Freshers warned against self-prescribing: you’re not doctors yet

As another academic year begins, freshers and university students are being warned of the possible dangers to their health from self-prescribing and self-medicating with powerful prescription medicines.

The purchasing of prescription-only medicines such as anti-anxiety medicines and benzodiazepines outside the regulated supply chain remains prevalent despite repeated warnings against self-medication.

When buying medicines outside the regulated supply chain you risk ending up with potentially dangerous or useless unlicensed medicines sold by illegal online suppliers. It also increases the risk of being ripped off through credit card fraud or having your identity stolen.

MHRA is running the #FakeMeds campaign to help students protect their health and money, with tips on how to avoid potentially dangerous or useless medicines sold by illegal online suppliers.

MHRA Head of Enforcement, Alastair Jeffrey, said:

“Purchasing medicines outside the regulated supply chain has inherent dangers as there is no assurance of quality and standards. Medicines purchased in this way could have the wrong active ingredient, no active ingredient, or indeed the incorrect dosage.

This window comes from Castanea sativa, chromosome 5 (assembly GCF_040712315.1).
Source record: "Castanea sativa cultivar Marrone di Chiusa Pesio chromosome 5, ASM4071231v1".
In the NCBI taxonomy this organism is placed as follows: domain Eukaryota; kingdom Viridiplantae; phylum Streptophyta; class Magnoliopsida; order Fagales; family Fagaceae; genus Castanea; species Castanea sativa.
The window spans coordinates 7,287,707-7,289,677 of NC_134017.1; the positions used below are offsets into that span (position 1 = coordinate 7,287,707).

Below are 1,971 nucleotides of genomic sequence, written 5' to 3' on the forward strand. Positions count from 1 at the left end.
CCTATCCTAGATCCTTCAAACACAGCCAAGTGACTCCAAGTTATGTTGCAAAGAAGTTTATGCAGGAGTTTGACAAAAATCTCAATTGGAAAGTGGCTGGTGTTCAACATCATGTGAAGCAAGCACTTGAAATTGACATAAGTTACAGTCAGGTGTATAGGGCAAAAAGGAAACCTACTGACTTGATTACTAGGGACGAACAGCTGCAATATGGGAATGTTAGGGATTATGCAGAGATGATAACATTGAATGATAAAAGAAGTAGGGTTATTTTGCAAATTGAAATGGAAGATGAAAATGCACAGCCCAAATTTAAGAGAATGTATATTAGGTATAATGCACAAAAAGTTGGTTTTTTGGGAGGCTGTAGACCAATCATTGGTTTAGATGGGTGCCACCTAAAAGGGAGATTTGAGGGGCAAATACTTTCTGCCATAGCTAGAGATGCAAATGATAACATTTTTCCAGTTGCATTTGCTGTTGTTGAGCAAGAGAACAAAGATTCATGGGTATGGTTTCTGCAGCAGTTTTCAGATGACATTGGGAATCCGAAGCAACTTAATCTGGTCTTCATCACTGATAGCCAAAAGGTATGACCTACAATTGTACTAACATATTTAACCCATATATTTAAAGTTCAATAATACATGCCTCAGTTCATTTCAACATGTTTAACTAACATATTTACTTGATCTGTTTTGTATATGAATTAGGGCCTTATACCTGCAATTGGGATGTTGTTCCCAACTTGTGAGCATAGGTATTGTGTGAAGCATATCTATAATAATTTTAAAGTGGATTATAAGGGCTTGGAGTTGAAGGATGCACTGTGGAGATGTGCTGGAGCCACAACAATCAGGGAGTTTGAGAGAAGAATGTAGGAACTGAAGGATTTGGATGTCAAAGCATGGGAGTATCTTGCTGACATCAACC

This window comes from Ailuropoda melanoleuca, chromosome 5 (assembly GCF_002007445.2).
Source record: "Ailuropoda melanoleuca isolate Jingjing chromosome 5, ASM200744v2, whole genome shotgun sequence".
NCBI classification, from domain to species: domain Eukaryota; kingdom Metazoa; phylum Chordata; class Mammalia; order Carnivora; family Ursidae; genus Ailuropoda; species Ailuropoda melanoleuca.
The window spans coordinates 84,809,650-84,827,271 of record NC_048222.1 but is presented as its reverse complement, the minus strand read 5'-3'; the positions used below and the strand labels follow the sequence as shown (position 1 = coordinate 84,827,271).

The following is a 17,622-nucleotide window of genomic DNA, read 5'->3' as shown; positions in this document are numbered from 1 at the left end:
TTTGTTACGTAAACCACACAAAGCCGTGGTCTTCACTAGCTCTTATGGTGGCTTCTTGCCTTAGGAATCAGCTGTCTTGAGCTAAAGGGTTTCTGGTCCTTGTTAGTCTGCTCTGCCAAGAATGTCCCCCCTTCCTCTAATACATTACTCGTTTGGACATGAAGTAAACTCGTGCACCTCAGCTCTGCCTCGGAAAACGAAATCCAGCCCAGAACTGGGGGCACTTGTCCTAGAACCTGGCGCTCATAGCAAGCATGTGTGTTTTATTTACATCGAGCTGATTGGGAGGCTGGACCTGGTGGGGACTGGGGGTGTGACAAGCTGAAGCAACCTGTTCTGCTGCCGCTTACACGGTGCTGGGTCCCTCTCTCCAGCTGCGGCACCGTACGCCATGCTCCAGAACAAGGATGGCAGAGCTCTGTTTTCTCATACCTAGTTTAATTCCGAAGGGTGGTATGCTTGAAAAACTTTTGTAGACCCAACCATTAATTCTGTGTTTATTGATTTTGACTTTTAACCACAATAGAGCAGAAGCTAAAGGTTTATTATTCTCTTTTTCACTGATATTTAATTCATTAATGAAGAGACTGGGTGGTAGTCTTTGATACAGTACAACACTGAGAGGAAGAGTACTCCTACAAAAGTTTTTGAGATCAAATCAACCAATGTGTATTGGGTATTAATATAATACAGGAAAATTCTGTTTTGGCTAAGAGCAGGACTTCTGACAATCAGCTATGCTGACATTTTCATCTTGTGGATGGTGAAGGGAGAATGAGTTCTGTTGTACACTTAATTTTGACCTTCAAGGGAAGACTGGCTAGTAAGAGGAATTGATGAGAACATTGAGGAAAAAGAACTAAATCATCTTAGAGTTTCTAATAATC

“Prescription only medicines are, by their very nature, potent and should only be prescribed by a doctor or appropriate healthcare professional. We would advise people not to buy medicines from unregulated sources as they pose a danger to their health.”

“Self-diagnosis and self-medication can be dangerous. If you have a concern about your health, visit your GP, get a correct diagnosis and if medicines are prescribed, buy them from a legitimate source.”

“Be careful buying medicines online – criminals are known to exploit vulnerable people by supplying medicines through unregulated websites and stealing their credit card details.”

Visit for tips on buying medicines safely online and how to avoid unscrupulous sites.

Medicines and Healthcare products Regulatory Agency is responsible for regulating all medicines and medical devices in the UK by ensuring they work and are acceptably safe. All our work is underpinned by robust and fact-based judgements to ensure that the benefits justify any risks. MHRA is a centre of the Medicines and Healthcare products Regulatory Agency which also includes the National Institute for Biological Standards and Control (NIBSC) and the Clinical Practice Research Datalink (CPRD). MHRA is an executive agency of the Department of Health.